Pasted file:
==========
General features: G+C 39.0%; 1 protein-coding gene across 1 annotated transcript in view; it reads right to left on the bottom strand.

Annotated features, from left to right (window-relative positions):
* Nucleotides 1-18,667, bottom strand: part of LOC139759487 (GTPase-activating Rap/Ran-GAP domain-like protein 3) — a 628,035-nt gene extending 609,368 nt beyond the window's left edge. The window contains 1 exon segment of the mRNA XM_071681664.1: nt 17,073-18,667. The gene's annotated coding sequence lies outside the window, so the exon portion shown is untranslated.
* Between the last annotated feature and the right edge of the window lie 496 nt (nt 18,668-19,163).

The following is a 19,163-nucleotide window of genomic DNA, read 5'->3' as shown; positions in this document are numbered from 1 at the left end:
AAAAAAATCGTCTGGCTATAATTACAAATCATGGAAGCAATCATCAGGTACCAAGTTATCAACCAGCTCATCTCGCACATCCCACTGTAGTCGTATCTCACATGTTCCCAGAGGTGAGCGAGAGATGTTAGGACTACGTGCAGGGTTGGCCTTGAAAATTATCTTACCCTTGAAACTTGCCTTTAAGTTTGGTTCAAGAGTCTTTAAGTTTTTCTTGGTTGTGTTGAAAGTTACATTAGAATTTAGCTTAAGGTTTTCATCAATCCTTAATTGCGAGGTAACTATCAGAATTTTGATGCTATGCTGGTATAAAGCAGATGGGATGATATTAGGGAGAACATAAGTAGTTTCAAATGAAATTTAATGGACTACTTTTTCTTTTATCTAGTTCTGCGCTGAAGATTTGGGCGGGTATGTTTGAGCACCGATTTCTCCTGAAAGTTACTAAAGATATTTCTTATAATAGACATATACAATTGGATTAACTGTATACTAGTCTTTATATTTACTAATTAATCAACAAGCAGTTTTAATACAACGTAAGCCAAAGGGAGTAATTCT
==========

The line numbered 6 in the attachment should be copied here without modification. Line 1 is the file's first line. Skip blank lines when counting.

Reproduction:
AAAAAAATCGTCTGGCTATAATTACAAATCATGGAAGCAATCATCAGGTACCAAGTTATCAACCAGCTCATCTCGCACATCCCACTGTAGTCGTATCTCACATGTTCCCAGAGGTGAGCGAGAGATGTTAGGACTACGTGCAGGGTTGGCCTTGAAAATTATCTTACCCTTGAAACTTGCCTTTAAGTTTGGTTCAAGAGTCTTTAAGTTTTTCTTGGTTGTGTTGAAAGTTACATTAGAATTTAGCTTAAGGTTTTCATCAATCCTTAATTGCGAGGTAACTATCAGAATTTTGATGCTATGCTGGTATAAAGCAGATGGGATGATATTAGGGAGAACATAAGTAGTTTCAAATGAAATTTAATGGACTACTTTTTCTTTTATCTAGTTCTGCGCTGAAGATTTGGGCGGGTATGTTTGAGCACCGATTTCTCCTGAAAGTTACTAAAGATATTTCTTATAATAGACATATACAATTGGATTAACTGTATACTAGTCTTTATATTTACTAATTAATCAACAAGCAGTTTTAATACAACGTAAGCCAAAGGGAGTAATTCT